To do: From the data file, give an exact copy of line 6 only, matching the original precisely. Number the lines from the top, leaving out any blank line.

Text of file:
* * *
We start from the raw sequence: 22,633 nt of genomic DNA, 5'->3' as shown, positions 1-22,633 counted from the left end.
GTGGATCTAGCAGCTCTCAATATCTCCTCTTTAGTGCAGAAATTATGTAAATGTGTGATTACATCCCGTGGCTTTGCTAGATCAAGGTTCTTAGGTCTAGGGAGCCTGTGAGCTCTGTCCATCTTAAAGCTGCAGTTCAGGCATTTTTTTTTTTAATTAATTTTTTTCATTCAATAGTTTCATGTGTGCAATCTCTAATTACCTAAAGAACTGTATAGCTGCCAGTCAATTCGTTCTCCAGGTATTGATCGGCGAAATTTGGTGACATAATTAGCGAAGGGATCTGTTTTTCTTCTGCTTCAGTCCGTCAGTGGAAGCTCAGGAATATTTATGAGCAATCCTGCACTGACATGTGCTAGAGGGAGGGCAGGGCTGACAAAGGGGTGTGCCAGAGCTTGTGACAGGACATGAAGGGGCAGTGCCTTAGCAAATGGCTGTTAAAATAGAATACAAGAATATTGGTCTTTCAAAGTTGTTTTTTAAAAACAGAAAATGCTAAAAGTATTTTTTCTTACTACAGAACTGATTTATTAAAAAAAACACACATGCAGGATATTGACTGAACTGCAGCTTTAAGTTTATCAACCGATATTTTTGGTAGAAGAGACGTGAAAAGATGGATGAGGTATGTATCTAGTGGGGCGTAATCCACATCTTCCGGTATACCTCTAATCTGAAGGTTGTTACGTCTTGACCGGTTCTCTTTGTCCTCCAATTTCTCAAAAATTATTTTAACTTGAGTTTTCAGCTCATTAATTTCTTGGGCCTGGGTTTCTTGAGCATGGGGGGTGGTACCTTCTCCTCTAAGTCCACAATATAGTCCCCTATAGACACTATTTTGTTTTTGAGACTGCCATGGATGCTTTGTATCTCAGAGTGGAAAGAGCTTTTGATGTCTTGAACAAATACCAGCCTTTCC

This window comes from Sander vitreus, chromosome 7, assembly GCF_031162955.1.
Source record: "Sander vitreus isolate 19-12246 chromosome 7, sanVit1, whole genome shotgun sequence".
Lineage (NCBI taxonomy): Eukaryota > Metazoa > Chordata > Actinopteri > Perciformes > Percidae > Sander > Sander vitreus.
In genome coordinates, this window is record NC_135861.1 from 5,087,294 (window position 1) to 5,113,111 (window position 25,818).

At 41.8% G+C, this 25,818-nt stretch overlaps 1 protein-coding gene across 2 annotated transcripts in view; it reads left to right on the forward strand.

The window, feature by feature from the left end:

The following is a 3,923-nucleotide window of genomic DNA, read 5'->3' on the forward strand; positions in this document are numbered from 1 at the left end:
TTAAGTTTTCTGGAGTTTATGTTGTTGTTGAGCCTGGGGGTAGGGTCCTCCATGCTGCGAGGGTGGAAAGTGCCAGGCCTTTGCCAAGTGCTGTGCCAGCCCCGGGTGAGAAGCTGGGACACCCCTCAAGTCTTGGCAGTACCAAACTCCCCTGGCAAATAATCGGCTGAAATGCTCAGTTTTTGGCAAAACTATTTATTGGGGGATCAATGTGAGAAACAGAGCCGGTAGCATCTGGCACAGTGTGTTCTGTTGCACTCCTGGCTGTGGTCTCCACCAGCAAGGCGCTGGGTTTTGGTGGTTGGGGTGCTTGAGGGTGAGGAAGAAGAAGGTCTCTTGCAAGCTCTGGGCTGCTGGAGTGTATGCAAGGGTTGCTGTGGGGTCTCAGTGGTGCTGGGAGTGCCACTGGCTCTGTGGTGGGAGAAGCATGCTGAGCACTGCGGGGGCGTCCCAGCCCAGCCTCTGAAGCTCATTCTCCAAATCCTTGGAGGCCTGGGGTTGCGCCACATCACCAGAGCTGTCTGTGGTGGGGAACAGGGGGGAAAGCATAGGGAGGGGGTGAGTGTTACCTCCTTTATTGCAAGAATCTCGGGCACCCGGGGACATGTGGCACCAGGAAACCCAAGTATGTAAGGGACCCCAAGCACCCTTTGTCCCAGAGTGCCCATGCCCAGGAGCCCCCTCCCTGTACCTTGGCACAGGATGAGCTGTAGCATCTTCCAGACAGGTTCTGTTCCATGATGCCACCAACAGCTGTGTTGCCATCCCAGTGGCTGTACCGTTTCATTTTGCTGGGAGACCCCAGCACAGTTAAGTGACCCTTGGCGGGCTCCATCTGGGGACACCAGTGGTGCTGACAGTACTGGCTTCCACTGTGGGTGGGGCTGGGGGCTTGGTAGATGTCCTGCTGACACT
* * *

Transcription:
In genome coordinates, this window is record NC_135861.1 from 5,087,294 (window position 1) to 5,113,111 (window position 25,818).